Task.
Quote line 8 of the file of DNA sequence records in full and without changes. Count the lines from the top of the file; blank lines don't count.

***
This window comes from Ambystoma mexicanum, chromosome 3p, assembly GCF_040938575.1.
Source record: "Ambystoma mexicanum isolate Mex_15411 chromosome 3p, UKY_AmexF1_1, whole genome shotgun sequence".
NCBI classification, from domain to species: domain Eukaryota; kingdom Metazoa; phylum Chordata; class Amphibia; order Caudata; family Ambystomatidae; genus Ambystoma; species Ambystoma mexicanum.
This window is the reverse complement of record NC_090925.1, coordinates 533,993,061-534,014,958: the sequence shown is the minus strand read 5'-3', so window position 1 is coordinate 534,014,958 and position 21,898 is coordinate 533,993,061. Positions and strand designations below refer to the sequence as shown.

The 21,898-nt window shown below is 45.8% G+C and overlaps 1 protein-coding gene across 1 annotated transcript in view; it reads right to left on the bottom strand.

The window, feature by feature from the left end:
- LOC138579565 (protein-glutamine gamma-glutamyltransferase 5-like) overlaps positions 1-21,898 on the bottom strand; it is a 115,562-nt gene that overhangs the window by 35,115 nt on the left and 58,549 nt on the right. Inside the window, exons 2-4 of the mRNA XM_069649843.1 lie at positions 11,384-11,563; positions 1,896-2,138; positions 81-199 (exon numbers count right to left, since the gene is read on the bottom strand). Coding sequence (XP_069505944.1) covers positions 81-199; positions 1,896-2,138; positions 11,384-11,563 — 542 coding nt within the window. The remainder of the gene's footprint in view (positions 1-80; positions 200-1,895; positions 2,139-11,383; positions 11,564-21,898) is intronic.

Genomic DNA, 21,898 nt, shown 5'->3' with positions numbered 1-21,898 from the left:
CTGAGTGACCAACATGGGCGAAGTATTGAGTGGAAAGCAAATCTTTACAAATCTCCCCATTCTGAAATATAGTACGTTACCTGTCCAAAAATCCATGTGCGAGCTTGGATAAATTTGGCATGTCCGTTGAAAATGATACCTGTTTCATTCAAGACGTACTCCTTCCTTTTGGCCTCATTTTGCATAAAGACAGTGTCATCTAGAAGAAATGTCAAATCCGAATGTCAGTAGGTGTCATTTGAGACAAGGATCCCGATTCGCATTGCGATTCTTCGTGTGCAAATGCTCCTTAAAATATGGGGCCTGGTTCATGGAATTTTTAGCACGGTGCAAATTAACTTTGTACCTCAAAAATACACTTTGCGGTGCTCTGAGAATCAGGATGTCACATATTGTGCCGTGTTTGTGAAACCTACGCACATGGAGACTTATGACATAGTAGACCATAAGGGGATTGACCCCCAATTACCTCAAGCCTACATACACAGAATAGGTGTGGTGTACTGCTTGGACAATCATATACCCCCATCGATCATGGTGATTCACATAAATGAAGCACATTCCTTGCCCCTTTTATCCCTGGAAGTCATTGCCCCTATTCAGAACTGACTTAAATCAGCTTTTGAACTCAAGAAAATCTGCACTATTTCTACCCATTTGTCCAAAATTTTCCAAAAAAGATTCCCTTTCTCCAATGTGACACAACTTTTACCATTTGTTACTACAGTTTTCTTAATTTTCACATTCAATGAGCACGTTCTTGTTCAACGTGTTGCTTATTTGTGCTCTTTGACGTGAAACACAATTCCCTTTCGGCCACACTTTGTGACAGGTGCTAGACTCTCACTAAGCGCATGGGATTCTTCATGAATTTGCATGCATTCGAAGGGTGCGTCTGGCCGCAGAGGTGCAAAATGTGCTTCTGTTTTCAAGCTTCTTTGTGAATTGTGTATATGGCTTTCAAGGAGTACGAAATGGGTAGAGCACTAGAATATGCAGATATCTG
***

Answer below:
Genomic DNA, 21,898 nt, shown 5'->3' with positions numbered 1-21,898 from the left: